The Federation of Japanese Labor Unions, the labor organization supported by the centrists, was renamed the National Federation of Labor Unions (Rodo Kumiai Zenkoku Domei) in 1929; in 1936, it merged with the Japan Federation of Labor to become the All Japan General Federation of Labor (Zen Nihon Rodo Sodomei), but it was disbanded in 1940 with the rise of the Industrial Patriotic Association (Sangyo Hokoku Kai) movement, which gave the state direct control over labor as Japan moved onto a wartime footing. The Industrial Patriotic Association's functions included allocating laborers to militarily essential industries; upon its founding, all labor unions were abolished.
The centrist Japan Labor-Farmer Party went through similar permutations, changing its name to the Japan Masses' Party (Nihon Taishuto) in 1928, the National Masses' Party (Zenkoko Taishuto) in 1930, and the National Labor-Farmer-Masses Party (Zenkoko Rono Taishuto) in 1931. In 1932, it merged with the Socialist People's Party to become the Social Masses' Party (Shakai Taishuto). It disbanded in 1940. Subsequently, with the formation of the Imperial Rule Assistance Society (Taisei Yokusankai), all political parties were dissolved (The Imperial Rule Assistance Society, established in 1940, was intended as a mass political party that would absorb all existing parties; it became a means of government control of morale and resources.)
The farmers' movement also splintered. In 1926, its right wing left the Japan Farmers' Union to form the All-Japan Farmer's Union Federation (Zen Nihon Nomin Kumiai Domei). In 1927, Asanuma Inejiro and Miyake Syoichi, supporting the centrist faction, formed the All-Japan Farmer's Union (Zen Nihon Nomin Kumiai). Those changes in effect moved the Japan Farmers' Union to the left, but in 1928 it merged with the All-Japan Farmer's Union to form the National Farmers' Union (Zenkoku Nomin Kumiai). With tenant disputes becoming frequent and more intense in the depression of the 1930s, as landlords evicted their tenants to work their land themselves, the prospects for a unified farmers' movement front improved. That resulted in the formation of the Great Japan Farmers' Union (Dainippon Nomin Kumiai) in 1938, but it disbanded in 1940.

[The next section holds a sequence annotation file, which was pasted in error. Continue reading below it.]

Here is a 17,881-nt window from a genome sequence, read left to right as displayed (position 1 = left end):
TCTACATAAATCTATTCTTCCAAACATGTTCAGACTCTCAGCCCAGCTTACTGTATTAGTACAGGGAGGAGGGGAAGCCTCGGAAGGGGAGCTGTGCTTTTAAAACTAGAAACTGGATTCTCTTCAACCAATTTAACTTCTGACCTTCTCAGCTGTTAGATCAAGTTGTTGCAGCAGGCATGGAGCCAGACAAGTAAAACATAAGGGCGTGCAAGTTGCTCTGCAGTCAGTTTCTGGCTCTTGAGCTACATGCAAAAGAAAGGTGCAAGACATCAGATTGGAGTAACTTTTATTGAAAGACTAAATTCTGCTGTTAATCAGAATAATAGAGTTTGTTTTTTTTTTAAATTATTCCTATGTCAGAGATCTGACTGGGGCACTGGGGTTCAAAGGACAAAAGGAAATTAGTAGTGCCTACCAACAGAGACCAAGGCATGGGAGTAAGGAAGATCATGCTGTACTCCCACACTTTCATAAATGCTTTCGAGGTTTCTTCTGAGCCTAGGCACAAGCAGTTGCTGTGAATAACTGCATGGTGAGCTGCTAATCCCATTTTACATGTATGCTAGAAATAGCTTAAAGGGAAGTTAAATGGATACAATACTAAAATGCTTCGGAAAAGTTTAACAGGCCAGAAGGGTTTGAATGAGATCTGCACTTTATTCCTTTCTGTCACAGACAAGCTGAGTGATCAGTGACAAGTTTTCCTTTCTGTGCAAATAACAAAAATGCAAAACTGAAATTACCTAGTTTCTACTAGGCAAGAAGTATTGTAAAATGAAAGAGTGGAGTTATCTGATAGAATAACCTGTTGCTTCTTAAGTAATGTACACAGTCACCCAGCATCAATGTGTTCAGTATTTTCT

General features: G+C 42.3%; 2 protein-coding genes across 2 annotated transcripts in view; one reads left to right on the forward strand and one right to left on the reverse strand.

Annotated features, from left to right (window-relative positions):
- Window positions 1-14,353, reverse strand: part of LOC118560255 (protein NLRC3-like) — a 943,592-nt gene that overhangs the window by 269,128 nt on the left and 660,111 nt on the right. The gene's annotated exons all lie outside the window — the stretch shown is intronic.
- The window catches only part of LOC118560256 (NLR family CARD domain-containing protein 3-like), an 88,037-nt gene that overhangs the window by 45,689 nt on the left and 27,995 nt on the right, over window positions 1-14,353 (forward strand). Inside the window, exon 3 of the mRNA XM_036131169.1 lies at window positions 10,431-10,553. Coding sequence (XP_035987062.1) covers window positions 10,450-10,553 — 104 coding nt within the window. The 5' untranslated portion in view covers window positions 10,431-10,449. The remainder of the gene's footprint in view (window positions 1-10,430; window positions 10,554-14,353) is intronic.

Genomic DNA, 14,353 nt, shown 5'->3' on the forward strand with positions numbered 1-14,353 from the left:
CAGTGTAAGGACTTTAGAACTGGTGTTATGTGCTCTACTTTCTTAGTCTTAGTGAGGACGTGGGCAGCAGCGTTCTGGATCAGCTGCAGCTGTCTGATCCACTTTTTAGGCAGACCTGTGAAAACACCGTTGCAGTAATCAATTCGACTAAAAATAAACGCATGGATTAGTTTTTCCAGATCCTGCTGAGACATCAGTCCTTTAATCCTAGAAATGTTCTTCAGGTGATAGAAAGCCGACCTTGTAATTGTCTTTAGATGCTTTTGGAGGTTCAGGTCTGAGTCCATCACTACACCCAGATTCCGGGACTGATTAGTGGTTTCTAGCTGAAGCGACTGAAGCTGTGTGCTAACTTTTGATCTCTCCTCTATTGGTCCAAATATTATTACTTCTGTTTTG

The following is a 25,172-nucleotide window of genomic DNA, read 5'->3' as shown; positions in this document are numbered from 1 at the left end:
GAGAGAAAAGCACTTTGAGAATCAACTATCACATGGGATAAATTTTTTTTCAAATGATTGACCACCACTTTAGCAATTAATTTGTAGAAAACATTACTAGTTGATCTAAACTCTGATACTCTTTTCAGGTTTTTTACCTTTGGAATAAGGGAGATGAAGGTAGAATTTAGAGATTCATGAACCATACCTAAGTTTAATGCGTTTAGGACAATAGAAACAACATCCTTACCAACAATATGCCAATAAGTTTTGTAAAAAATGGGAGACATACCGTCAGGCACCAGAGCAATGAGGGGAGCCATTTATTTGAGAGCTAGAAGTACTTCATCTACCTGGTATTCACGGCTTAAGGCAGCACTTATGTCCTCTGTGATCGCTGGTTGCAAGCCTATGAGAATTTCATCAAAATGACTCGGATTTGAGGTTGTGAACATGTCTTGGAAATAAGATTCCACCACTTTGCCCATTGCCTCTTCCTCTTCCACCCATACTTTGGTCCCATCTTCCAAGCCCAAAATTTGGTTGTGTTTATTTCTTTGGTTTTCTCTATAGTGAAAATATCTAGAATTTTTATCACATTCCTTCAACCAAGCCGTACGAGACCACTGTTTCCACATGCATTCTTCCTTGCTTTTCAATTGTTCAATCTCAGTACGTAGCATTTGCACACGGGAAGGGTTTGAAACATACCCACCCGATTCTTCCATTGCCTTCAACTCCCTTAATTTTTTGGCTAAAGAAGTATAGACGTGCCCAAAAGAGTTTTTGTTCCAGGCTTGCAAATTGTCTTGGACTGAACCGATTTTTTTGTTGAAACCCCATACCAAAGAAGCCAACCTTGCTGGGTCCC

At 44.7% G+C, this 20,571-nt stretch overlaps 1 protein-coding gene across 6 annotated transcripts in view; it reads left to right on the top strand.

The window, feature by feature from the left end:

In 1941, Japan went to war against the Allied Powers in the Pacific. As the events summarized above make clear, however, a period with no proletarian parties, labor unions, or farmers' unions had begun before war in the Pacific.
The First General Election after Universal Manhood Suffrage and Posters
The passage of the Universal Manhood Suffrage Law in 1925 granted the right to vote to an additional 10 million persons (men 25 and older only; women did not gain the right to vote until 1945), expanding the electorate to 13 million voters. The majority of those 10 million new voters were tenant farmers and poor laborers. It was not until 1928, however, that those new voters were able to have a voice national politics, because the government delayed holding a general election in order to gauge to what extent they would vote for proletarian parties. After the city council election in Hamamatsu and the 1927 prefectural legislature elections made it clear that the new voters would not necessarily vote for the proletarian parties, the government called a general election for the lower house of the Diet in February 1928.